10 citations


References
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Journal ArticleDOI
Abstract: This study reports on an investigation of classroom interaction and discourse practices in Nigerian primary schools. Its purpose was to identify key issues affecting patterns of teacher–pupil interaction and discourse as research suggests managing the quality of classroom interaction will play a central role in improving the quality of teaching and learning, particularly in contexts where learning resources and teacher training are limited. The study was based on the interaction and discourse analysis of video recordings of 42 lessons and 59 teacher questionnaires from 10 States, drawn mainly from the north of Nigeria. The findings revealed the prevalence of teacher explanation, recitation and rote in the classroom discourse with little attention being paid to securing pupil understanding. The wider implications of the findings for improving the quality of classroom interaction in Nigerian primary schools through more effective school-based training are considered.

108 citations


Journal ArticleDOI
Abstract: Between 1993 and 1995 UNICEF sponsored the analysis of the cost of primary education in five countries (Burkina Faso, Bhutan, Myanmar, Uganda, and Viet Nam). Some of the results of those studies in terms of the relative importance of private and public costs are presented in this paper. This cost structure is linked to major problem areas in each education system. High total cost countries are found to have low enrolments. High total costs result from high teacher wages relative to per capita income. High private costs induce a large gender gap in outcome indicators, and countries with high-enrolments but low absolute public expenditure on education face serious difficulties maintaining quality and ensuring completion of the primary cycle. Some policies aimed at reducing cost, raising more resources and increasing efficiency are also analyzed.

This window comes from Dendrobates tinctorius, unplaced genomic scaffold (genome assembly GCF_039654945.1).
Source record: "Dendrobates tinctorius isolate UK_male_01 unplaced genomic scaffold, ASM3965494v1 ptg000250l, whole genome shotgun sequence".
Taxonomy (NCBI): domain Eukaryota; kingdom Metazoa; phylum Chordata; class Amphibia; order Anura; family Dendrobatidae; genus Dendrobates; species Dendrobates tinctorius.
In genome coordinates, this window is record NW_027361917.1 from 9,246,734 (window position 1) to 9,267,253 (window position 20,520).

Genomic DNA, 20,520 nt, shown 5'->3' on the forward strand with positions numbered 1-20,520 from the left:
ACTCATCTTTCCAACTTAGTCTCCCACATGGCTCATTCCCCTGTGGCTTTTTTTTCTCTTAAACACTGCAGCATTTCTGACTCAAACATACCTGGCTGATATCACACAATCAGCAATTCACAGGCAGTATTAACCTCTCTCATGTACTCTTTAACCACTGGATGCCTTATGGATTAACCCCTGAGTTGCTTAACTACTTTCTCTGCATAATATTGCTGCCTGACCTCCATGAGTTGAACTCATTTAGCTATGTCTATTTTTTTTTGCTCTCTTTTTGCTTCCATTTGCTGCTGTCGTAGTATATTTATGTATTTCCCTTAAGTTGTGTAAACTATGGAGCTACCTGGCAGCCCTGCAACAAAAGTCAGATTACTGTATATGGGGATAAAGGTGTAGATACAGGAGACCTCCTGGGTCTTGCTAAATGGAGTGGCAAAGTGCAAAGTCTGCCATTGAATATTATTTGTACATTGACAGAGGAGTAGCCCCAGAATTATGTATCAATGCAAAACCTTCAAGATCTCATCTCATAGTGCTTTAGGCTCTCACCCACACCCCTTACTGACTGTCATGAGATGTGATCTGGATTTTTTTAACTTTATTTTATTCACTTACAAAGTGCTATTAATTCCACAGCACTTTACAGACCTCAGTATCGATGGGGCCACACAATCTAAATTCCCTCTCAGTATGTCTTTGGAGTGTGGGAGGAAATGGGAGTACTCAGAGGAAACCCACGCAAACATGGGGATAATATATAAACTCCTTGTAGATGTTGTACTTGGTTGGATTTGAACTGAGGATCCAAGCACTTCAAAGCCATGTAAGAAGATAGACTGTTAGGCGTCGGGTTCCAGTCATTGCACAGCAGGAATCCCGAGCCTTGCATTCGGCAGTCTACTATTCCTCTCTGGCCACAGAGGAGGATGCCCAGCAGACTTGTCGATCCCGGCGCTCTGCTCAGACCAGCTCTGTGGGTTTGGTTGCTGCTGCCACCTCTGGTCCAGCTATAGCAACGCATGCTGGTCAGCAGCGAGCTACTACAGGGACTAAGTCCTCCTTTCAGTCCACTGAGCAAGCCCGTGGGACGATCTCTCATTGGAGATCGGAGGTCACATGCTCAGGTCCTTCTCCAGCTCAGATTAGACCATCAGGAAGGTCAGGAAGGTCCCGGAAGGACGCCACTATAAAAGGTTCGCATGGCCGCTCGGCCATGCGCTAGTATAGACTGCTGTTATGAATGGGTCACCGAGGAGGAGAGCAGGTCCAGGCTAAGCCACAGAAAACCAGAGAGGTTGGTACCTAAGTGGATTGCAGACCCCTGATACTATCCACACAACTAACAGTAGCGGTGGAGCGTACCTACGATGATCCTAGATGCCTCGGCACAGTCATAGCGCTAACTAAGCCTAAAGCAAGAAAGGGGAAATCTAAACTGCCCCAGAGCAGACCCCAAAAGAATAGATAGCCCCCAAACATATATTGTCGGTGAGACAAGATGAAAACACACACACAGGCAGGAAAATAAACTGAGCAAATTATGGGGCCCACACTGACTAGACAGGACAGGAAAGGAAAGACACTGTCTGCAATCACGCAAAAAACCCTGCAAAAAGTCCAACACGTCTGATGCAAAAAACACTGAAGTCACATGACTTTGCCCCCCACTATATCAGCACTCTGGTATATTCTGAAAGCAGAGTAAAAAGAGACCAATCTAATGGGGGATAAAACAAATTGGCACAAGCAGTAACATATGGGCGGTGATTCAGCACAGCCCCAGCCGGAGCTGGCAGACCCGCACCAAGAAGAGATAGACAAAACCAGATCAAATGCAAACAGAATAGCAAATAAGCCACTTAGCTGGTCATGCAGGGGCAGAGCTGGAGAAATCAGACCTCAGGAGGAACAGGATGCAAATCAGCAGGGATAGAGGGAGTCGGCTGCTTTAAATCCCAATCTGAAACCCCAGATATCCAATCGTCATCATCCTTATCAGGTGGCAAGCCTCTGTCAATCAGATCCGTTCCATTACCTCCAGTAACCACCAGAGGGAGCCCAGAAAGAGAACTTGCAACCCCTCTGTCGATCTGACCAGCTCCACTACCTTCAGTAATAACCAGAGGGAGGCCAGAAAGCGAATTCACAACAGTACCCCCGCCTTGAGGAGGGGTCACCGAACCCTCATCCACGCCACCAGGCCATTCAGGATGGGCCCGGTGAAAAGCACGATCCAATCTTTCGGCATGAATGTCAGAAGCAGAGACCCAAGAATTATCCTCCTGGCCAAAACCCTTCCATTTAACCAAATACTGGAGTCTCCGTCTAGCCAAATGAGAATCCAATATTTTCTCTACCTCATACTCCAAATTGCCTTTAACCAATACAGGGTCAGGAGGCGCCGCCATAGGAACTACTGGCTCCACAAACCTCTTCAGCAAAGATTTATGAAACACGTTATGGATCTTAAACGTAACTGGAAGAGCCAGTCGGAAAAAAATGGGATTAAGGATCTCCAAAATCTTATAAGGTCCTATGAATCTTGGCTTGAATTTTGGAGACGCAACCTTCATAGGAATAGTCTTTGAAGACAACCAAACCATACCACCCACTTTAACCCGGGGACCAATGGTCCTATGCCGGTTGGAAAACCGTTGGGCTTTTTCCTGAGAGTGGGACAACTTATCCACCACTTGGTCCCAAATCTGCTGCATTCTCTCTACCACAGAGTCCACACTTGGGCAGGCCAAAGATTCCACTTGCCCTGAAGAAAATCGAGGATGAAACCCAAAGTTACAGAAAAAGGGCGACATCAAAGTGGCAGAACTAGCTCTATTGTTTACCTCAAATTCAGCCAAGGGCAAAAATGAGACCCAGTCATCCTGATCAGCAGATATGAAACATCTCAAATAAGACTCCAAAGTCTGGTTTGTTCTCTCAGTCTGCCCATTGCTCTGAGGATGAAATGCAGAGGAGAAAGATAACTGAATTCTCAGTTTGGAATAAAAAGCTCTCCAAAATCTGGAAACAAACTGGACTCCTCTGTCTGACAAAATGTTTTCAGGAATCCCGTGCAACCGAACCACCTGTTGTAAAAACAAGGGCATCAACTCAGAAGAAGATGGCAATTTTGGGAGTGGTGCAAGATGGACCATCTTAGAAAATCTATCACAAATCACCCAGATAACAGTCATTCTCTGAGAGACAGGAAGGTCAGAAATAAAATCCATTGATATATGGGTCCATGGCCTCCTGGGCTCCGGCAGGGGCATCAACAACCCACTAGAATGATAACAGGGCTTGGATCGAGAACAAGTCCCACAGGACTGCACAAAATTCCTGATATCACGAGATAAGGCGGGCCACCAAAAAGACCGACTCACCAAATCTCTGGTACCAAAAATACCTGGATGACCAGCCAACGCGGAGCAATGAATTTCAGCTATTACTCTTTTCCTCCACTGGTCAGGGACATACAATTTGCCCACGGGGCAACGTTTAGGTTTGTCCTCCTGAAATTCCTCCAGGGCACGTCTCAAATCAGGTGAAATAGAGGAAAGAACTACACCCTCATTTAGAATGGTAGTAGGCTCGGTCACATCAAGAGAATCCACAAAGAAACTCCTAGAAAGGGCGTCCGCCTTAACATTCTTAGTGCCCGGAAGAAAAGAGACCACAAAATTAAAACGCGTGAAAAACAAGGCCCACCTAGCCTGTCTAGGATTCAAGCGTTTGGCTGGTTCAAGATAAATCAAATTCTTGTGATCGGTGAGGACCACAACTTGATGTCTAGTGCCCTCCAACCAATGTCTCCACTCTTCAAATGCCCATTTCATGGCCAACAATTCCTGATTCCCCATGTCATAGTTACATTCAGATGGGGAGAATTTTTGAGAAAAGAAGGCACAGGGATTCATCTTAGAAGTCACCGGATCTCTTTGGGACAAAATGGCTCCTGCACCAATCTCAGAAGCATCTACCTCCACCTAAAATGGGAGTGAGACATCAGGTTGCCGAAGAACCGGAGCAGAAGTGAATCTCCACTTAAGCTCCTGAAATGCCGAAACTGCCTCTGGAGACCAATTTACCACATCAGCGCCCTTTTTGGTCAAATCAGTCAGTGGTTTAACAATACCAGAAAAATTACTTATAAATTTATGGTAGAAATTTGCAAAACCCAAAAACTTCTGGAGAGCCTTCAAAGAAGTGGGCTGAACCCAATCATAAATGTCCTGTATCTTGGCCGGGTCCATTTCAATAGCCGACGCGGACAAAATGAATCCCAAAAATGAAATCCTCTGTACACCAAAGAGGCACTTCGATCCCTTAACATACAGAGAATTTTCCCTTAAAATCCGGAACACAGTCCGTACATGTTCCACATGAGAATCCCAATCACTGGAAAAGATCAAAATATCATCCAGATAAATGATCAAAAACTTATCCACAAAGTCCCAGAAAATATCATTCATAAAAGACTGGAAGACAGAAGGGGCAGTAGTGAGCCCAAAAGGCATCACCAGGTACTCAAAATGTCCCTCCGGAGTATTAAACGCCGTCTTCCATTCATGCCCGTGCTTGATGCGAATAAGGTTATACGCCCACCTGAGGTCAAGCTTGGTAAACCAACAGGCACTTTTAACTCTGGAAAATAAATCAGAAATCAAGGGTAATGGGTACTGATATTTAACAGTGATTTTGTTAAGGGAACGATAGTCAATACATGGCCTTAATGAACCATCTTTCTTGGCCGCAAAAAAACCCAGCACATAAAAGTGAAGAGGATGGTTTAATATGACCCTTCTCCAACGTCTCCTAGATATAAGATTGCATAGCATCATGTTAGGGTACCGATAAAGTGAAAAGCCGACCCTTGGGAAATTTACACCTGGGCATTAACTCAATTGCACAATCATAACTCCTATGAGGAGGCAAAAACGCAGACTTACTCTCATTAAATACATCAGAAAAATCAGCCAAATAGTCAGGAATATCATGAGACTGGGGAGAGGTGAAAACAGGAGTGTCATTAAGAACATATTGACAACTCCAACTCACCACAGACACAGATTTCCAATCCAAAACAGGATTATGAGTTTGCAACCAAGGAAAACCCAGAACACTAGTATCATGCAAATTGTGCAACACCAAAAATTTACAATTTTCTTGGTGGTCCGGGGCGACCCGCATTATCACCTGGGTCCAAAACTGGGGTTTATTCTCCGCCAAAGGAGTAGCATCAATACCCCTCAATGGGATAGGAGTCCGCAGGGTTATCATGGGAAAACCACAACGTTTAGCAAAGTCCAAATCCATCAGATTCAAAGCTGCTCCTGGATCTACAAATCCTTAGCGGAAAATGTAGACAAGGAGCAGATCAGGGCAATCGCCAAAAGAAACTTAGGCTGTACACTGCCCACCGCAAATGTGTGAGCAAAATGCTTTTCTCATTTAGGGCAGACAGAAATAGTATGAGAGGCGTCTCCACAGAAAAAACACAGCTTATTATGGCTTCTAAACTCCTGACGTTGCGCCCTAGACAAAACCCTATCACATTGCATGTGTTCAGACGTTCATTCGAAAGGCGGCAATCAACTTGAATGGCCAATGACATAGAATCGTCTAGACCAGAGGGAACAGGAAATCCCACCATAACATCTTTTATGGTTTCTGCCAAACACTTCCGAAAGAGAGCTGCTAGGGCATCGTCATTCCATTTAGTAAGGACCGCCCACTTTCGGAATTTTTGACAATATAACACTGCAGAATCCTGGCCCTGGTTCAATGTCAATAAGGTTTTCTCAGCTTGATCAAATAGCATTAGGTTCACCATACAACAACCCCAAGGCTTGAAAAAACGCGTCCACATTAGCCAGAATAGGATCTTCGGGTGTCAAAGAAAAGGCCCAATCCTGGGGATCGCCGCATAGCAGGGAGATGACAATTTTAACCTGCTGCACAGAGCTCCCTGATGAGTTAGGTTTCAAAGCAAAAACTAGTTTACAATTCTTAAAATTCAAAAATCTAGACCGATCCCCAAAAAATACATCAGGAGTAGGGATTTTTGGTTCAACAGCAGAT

55 citations


Journal ArticleDOI
Abstract: This article sets out to identify the causes of Christian–Muslim conflicts in Northern Nigeria and suggest strategies for peaceful co-existence among the adherents of the two religions. It is based on in-depth interviews with the community and religious leaders and a survey of media coverage of the crises. The article examines the sudden upsurge of violent conflicts between Christians and Muslims in Northern Nigeria in general and Kaduna State in particular. Analysts posit that these conflicts arise from clashes of values and claims to scarce resources, power and status. The article examines how non-Muslims view the emirate system of administration with its Islamic origin, the Sharica system of law operating in the Northern States, and the effects of these on Christian–Muslim relations.

23 citations